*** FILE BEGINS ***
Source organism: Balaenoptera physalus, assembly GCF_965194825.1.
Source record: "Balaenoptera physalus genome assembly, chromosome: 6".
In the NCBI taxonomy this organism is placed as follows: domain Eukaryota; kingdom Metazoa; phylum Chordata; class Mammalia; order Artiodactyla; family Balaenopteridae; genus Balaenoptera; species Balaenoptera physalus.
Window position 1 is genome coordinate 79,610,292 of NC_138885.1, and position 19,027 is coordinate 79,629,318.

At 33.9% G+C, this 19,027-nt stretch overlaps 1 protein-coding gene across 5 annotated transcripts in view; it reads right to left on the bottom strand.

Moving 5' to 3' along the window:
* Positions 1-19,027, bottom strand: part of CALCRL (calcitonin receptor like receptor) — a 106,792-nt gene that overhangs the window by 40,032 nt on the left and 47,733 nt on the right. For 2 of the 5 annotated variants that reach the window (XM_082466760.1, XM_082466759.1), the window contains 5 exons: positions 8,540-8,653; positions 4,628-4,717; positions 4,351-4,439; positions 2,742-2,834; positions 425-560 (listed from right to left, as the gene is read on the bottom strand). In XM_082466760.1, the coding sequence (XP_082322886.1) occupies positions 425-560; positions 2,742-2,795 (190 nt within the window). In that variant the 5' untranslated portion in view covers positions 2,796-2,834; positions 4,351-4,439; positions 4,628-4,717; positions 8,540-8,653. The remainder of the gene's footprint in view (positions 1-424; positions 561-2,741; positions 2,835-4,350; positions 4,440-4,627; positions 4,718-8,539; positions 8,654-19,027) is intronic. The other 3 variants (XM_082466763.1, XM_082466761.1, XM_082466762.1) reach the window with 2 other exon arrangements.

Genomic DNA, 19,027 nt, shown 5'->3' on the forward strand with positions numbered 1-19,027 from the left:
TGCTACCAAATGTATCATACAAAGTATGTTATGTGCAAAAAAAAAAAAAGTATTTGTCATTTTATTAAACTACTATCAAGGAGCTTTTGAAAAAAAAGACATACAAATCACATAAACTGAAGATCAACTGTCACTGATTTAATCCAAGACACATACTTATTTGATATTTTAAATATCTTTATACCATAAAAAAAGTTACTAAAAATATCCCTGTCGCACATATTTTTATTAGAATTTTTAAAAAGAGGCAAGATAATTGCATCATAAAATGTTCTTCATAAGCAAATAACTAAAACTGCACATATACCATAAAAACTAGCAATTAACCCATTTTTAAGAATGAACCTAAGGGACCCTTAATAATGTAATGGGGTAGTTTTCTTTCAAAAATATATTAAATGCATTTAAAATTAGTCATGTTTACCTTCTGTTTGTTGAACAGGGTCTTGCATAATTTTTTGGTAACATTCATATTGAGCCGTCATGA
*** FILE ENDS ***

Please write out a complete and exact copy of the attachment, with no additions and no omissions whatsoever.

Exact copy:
Source organism: Balaenoptera physalus, assembly GCF_965194825.1.
Source record: "Balaenoptera physalus genome assembly, chromosome: 6".
In the NCBI taxonomy this organism is placed as follows: domain Eukaryota; kingdom Metazoa; phylum Chordata; class Mammalia; order Artiodactyla; family Balaenopteridae; genus Balaenoptera; species Balaenoptera physalus.
Window position 1 is genome coordinate 79,610,292 of NC_138885.1, and position 19,027 is coordinate 79,629,318.

At 33.9% G+C, this 19,027-nt stretch overlaps 1 protein-coding gene across 5 annotated transcripts in view; it reads right to left on the bottom strand.

Moving 5' to 3' along the window:
* Positions 1-19,027, bottom strand: part of CALCRL (calcitonin receptor like receptor) — a 106,792-nt gene that overhangs the window by 40,032 nt on the left and 47,733 nt on the right. For 2 of the 5 annotated variants that reach the window (XM_082466760.1, XM_082466759.1), the window contains 5 exons: positions 8,540-8,653; positions 4,628-4,717; positions 4,351-4,439; positions 2,742-2,834; positions 425-560 (listed from right to left, as the gene is read on the bottom strand). In XM_082466760.1, the coding sequence (XP_082322886.1) occupies positions 425-560; positions 2,742-2,795 (190 nt within the window). In that variant the 5' untranslated portion in view covers positions 2,796-2,834; positions 4,351-4,439; positions 4,628-4,717; positions 8,540-8,653. The remainder of the gene's footprint in view (positions 1-424; positions 561-2,741; positions 2,835-4,350; positions 4,440-4,627; positions 4,718-8,539; positions 8,654-19,027) is intronic. The other 3 variants (XM_082466763.1, XM_082466761.1, XM_082466762.1) reach the window with 2 other exon arrangements.

Genomic DNA, 19,027 nt, shown 5'->3' on the forward strand with positions numbered 1-19,027 from the left:
TGCTACCAAATGTATCATACAAAGTATGTTATGTGCAAAAAAAAAAAAAGTATTTGTCATTTTATTAAACTACTATCAAGGAGCTTTTGAAAAAAAAGACATACAAATCACATAAACTGAAGATCAACTGTCACTGATTTAATCCAAGACACATACTTATTTGATATTTTAAATATCTTTATACCATAAAAAAAGTTACTAAAAATATCCCTGTCGCACATATTTTTATTAGAATTTTTAAAAAGAGGCAAGATAATTGCATCATAAAATGTTCTTCATAAGCAAATAACTAAAACTGCACATATACCATAAAAACTAGCAATTAACCCATTTTTAAGAATGAACCTAAGGGACCCTTAATAATGTAATGGGGTAGTTTTCTTTCAAAAATATATTAAATGCATTTAAAATTAGTCATGTTTACCTTCTGTTTGTTGAACAGGGTCTTGCATAATTTTTTGGTAACATTCATATTGAGCCGTCATGA